Saturday, August 16, 2014

Kitakata Ramen Ban Nai - Costa Mesa

Surely you heard about the recent headline that instant ramen has been linked to heart attacks and diabetes. That along with MSG and the chemical preservative tertiary-butylhydroquinone (TBHQ), which is a petroleum byproduct, it's also high in saturated fat.

This is why you probably should eat more real ramen. Made-from-scratch noodles in a made-from-scratch soup. And the city you need to go to have it has always been Costa Mesa. Costa Mesa is Ramen Town. Costa Mesa is home to the venerable Santoka with its rich-as-gravy broths, Ramen Yamadaya with its equally weighty bowls of pure pork bliss, but also the indies Mentatsu and Ramen Zetton.

There used to be one more: Kohryu. It closed earlier this year. But guess what took over the space? Yes, another ramen shop called Kitakata Ramen Ban Nai, which is the first U.S. store of a chain that has about 60 locations in Japan. Costa Mesa isn't called Ramen Town for nothing.

Kitakata Ramen Ban Nai makes great noodles. And they are perhaps the ones that feel the most homemade of the bunch. The strands are particularly bungie-like and elastic here, with an imperfect crinkle that speaks of its manual process. These noodles are a pleasure to chew. There's a considerable bounce to the texture and a thickness that lies somewhere between udon and angel hair--characteristics indicative of the region from which they came.

Another distinctive feature of the bowls from this area is the broth, which is clear, not milky. When you sip Kitakata Ramen Ban Nai's soup, it will be light--virtually spring water when compared to Santoka and Yamadaya's rich oily sludge. This is not to say it isn't flavorful. It is. But you don't drink your sustenance here; you eat it in the form of those bloated noodles and the thick pork belly slices they layer on top.

Kitakata Ramen Ban Nai adorns all the bowls with the toro chashu (fatty roast pork). In their most expensive bowl, they carpet the entire surface with layers of pig. Less pork-endowed but just as substantial is the green chile ramen, which has tufts of shredded scallions, strips of red onion, napa cabbage and thin slices of chili hiding near the bottom of the bowl. It's not particularly spicy until you run into them.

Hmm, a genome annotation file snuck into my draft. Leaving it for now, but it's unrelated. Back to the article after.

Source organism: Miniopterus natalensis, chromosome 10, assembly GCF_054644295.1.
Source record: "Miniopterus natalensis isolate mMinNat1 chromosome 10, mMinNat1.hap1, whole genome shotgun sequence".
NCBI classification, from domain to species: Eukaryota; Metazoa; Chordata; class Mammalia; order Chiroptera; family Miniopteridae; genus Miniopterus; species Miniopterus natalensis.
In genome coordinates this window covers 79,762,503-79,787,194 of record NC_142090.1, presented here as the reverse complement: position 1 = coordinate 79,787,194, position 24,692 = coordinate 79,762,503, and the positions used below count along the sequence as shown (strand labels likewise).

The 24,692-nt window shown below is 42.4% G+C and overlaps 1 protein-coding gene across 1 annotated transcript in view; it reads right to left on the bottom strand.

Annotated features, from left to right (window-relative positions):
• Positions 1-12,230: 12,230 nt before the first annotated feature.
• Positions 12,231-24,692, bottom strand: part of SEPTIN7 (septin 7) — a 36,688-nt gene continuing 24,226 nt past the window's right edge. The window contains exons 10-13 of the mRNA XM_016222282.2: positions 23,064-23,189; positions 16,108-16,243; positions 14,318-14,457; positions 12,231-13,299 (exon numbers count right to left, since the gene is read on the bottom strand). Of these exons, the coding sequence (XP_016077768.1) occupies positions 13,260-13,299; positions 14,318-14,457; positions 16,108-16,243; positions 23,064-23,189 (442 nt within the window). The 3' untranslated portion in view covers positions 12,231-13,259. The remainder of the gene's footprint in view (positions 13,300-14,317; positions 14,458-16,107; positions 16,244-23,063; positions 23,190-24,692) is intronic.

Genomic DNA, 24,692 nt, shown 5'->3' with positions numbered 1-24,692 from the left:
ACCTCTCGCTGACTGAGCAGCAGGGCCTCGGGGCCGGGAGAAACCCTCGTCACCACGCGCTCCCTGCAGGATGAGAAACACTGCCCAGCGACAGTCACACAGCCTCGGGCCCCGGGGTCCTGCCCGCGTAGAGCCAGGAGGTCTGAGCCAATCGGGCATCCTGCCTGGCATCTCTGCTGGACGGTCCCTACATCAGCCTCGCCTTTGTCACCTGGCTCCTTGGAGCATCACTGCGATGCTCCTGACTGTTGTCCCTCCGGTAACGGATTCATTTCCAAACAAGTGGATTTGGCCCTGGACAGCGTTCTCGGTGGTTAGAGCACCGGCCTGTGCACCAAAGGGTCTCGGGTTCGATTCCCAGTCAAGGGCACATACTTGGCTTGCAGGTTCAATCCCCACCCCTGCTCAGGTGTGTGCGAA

Their signature bowls of Kitakata ramen have corn, snow peas, bean sprouts and menma. Portion sizes are generous. You probably want to add an egg. They're perfect. The yolk is flawless--balanced in a state of matter between liquid and solid. Also great, their chicken karaage--greaseless, soft, moist throughout, and just the right amount of crisp on the outside.

During these first few weeks, service is over-the-top nice. There are so many floral arrangements and bouquets from friends and well-wishers, the restaurant smells like a funeral home where it isn't steamy and crammed with people.

Ramen is alive and well in Ramen Town.

Kitakata Ramen Ban Nai
891 Baker St. Suite B21
Costa Mesa, CA 92626
(714) 557-2947

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At 2:13 PM, Anonymous Dee said...

Ewww, funeral home and ramen restaurant does not go well together. Thanks for the mental image, Elmo!

Another to bookmark. I do like Santouka although I rarely finish the soup as it is too heavy for me.

At 8:48 AM, Blogger elmomonster said...

Agreed! The flowers kind of creeped me out. But then, the farther you sit into the restaurant, the more you just smell the soup!

And if Santouka's soup is too heavy for you, I think you'll like the soup here: it's very light!

At 10:15 AM, Blogger Peter said...

Yes I just went there and the soup is light and nuanced. Finally a good ramen shop in SoCal that excels in a type of ramen other than tonkotsu (pork bone broth) ramen. Great addition to the local ramen scene, which I definitely appreciate after visiting Japan four times and knowing there is a lot more to ramen than just tonkotsu ramen. In fact I think the lighter the soup base the more difficult it is to execute well. Hats off to this operation.


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